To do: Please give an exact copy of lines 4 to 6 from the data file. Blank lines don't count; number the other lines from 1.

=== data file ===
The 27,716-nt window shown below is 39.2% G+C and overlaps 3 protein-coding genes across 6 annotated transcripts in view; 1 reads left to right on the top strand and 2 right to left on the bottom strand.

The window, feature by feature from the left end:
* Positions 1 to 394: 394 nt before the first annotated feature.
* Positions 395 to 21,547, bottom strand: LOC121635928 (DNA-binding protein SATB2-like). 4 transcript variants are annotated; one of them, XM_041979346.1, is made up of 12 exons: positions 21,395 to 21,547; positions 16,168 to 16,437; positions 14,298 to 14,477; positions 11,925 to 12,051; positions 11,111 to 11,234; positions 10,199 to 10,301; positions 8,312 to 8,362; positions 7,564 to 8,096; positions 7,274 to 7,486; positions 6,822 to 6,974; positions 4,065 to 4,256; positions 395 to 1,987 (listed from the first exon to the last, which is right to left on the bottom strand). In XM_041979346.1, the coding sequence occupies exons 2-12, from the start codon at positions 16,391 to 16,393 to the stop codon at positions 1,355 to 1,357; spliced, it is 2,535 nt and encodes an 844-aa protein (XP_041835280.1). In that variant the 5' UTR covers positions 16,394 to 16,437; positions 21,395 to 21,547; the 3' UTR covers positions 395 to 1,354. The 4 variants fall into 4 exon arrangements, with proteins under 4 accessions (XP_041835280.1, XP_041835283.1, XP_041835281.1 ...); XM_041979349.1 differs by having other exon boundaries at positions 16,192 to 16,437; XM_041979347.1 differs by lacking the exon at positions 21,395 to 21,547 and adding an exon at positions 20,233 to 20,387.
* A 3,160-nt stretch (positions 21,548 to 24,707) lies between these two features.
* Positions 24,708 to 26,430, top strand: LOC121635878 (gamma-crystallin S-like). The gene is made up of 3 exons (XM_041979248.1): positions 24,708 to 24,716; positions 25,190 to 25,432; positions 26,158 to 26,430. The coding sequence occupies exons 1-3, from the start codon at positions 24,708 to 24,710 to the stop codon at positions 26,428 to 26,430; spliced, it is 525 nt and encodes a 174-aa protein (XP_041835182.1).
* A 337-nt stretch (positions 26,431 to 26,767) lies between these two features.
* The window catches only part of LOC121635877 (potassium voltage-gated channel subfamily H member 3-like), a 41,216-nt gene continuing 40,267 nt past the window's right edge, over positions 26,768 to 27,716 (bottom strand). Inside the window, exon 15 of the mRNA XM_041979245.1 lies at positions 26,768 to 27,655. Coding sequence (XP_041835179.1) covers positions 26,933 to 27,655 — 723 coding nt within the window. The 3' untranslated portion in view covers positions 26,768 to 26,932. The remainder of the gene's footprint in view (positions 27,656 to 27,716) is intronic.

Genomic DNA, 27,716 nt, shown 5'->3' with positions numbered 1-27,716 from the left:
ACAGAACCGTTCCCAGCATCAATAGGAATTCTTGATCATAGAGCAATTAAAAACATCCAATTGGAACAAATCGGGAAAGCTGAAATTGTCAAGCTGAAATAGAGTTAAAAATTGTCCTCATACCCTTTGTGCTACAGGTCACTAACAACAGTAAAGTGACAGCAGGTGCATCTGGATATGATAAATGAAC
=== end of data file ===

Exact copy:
* Positions 395 to 21,547, bottom strand: LOC121635928 (DNA-binding protein SATB2-like). 4 transcript variants are annotated; one of them, XM_041979346.1, is made up of 12 exons: positions 21,395 to 21,547; positions 16,168 to 16,437; positions 14,298 to 14,477; positions 11,925 to 12,051; positions 11,111 to 11,234; positions 10,199 to 10,301; positions 8,312 to 8,362; positions 7,564 to 8,096; positions 7,274 to 7,486; positions 6,822 to 6,974; positions 4,065 to 4,256; positions 395 to 1,987 (listed from the first exon to the last, which is right to left on the bottom strand). In XM_041979346.1, the coding sequence occupies exons 2-12, from the start codon at positions 16,391 to 16,393 to the stop codon at positions 1,355 to 1,357; spliced, it is 2,535 nt and encodes an 844-aa protein (XP_041835280.1). In that variant the 5' UTR covers positions 16,394 to 16,437; positions 21,395 to 21,547; the 3' UTR covers positions 395 to 1,354. The 4 variants fall into 4 exon arrangements, with proteins under 4 accessions (XP_041835280.1, XP_041835283.1, XP_041835281.1 ...); XM_041979349.1 differs by having other exon boundaries at positions 16,192 to 16,437; XM_041979347.1 differs by lacking the exon at positions 21,395 to 21,547 and adding an exon at positions 20,233 to 20,387.
* A 3,160-nt stretch (positions 21,548 to 24,707) lies between these two features.
* Positions 24,708 to 26,430, top strand: LOC121635878 (gamma-crystallin S-like). The gene is made up of 3 exons (XM_041979248.1): positions 24,708 to 24,716; positions 25,190 to 25,432; positions 26,158 to 26,430. The coding sequence occupies exons 1-3, from the start codon at positions 24,708 to 24,710 to the stop codon at positions 26,428 to 26,430; spliced, it is 525 nt and encodes a 174-aa protein (XP_041835182.1).